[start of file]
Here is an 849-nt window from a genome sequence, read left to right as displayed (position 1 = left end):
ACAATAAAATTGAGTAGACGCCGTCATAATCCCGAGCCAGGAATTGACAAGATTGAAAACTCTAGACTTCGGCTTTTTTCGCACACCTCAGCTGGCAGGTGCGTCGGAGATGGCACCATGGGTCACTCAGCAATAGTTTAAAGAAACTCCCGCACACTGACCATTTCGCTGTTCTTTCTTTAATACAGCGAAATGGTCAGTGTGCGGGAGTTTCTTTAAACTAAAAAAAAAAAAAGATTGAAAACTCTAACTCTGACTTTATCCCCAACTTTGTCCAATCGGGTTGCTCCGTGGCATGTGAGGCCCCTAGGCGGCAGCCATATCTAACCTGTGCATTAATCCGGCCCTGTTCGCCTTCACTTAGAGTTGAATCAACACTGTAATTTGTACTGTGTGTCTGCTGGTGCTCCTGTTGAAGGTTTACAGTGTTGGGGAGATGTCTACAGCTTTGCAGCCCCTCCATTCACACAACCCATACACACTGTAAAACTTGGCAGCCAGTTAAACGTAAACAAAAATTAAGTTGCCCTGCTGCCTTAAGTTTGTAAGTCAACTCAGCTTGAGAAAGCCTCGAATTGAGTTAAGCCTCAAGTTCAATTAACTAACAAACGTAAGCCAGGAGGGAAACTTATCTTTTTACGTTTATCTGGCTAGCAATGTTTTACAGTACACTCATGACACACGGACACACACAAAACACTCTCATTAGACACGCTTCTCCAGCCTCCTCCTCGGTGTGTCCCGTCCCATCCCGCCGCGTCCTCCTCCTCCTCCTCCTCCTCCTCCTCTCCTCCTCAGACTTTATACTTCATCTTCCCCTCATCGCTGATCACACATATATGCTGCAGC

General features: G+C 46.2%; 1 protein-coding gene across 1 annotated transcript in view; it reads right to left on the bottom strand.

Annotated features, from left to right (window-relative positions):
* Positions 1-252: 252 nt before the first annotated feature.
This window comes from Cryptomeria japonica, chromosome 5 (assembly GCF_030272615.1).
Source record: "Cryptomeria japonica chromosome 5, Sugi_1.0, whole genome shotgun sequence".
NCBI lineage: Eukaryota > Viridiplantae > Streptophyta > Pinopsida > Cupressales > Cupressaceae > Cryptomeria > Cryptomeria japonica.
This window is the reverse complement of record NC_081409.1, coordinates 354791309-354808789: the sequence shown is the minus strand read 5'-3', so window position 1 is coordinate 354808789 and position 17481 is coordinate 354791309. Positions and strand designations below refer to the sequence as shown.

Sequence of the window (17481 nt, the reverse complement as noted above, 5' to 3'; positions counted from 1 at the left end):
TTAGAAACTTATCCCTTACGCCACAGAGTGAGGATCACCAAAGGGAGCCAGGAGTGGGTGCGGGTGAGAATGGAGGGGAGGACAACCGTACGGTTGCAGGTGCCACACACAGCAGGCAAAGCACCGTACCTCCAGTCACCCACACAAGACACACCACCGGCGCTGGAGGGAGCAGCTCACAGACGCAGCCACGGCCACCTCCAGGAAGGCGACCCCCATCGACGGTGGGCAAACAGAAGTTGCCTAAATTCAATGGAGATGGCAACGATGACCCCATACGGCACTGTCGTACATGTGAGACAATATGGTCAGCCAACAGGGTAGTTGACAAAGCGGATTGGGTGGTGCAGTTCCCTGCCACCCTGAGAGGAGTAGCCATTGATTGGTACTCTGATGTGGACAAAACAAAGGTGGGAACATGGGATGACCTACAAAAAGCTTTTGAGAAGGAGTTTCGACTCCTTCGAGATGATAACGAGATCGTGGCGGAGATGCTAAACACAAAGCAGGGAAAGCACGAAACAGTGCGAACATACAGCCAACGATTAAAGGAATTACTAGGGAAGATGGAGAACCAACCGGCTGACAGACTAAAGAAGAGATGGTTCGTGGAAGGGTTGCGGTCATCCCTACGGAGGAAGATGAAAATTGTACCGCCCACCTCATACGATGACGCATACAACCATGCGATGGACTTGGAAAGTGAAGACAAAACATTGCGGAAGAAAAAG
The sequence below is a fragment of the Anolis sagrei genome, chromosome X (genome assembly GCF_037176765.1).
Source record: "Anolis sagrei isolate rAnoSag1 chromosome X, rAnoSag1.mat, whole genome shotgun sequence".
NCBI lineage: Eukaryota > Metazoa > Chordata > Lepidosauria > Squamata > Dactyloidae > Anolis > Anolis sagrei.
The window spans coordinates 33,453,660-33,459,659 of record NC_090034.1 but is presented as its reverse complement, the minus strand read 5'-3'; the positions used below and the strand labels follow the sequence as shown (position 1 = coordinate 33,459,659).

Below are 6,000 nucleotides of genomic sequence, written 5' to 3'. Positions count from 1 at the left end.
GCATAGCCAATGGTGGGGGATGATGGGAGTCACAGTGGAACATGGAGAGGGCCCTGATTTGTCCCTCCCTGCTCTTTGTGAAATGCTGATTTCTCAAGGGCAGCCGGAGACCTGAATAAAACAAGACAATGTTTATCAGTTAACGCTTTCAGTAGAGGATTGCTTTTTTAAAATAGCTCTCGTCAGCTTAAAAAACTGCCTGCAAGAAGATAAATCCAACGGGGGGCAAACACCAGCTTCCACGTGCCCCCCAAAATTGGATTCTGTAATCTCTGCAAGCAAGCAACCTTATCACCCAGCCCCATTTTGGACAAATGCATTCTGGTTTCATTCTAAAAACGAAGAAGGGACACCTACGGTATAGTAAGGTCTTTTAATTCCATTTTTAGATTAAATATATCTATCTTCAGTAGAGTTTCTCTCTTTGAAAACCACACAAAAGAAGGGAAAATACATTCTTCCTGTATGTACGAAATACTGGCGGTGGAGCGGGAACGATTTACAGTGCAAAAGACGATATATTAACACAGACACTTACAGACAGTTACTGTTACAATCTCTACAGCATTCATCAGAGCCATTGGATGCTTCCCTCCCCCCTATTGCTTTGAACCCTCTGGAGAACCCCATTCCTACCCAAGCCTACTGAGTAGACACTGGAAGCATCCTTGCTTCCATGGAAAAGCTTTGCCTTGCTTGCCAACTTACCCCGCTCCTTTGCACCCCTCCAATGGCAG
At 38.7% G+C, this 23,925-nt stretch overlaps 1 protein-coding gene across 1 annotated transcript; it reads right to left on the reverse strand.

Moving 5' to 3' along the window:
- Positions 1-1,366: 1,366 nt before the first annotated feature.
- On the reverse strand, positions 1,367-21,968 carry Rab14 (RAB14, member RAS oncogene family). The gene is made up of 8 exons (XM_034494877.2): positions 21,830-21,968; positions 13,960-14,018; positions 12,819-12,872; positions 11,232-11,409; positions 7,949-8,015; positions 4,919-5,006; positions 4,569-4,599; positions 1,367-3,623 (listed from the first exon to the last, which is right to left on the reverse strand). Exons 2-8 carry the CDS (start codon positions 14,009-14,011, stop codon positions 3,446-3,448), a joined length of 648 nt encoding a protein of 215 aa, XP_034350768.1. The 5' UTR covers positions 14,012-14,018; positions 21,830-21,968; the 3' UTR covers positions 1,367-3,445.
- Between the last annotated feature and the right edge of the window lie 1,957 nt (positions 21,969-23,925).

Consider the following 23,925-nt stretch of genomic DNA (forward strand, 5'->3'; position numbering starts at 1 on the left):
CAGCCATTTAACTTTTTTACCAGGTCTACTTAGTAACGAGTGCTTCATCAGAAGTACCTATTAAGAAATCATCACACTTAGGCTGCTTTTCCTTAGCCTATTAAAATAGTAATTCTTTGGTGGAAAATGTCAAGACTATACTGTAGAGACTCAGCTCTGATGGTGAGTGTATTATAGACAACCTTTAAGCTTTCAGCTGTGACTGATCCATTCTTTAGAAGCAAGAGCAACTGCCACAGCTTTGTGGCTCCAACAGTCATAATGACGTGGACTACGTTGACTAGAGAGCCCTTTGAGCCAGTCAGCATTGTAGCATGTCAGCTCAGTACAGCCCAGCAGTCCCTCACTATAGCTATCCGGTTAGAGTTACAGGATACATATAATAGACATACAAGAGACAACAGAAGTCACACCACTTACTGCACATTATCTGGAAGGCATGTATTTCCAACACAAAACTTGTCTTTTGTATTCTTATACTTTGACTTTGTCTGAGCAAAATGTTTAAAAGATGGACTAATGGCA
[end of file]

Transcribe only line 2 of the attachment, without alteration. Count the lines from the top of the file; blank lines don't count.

ACAATAAAATTGAGTAGACGCCGTCATAATCCCGAGCCAGGAATTGACAAGATTGAAAACTCTAGACTTCGGCTTTTTTCGCACACCTCAGCTGGCAGGTGCGTCGGAGATGGCACCATGGGTCACTCAGCAATAGTTTAAAGAAACTCCCGCACACTGACCATTTCGCTGTTCTTTCTTTAATACAGCGAAATGGTCAGTGTGCGGGAGTTTCTTTAAACTAAAAAAAAAAAAAGATTGAAAACTCTAACTCTGACTTTATCCCCAACTTTGTCCAATCGGGTTGCTCCGTGGCATGTGAGGCCCCTAGGCGGCAGCCATATCTAACCTGTGCATTAATCCGGCCCTGTTCGCCTTCACTTAGAGTTGAATCAACACTGTAATTTGTACTGTGTGTCTGCTGGTGCTCCTGTTGAAGGTTTACAGTGTTGGGGAGATGTCTACAGCTTTGCAGCCCCTCCATTCACACAACCCATACACACTGTAAAACTTGGCAGCCAGTTAAACGTAAACAAAAATTAAGTTGCCCTGCTGCCTTAAGTTTGTAAGTCAACTCAGCTTGAGAAAGCCTCGAATTGAGTTAAGCCTCAAGTTCAATTAACTAACAAACGTAAGCCAGGAGGGAAACTTATCTTTTTACGTTTATCTGGCTAGCAATGTTTTACAGTACACTCATGACACACGGACACACACAAAACACTCTCATTAGACACGCTTCTCCAGCCTCCTCCTCGGTGTGTCCCGTCCCATCCCGCCGCGTCCTCCTCCTCCTCCTCCTCCTCCTCCTCTCCTCCTCAGACTTTATACTTCATCTTCCCCTCATCGCTGATCACACATATATGCTGCAGC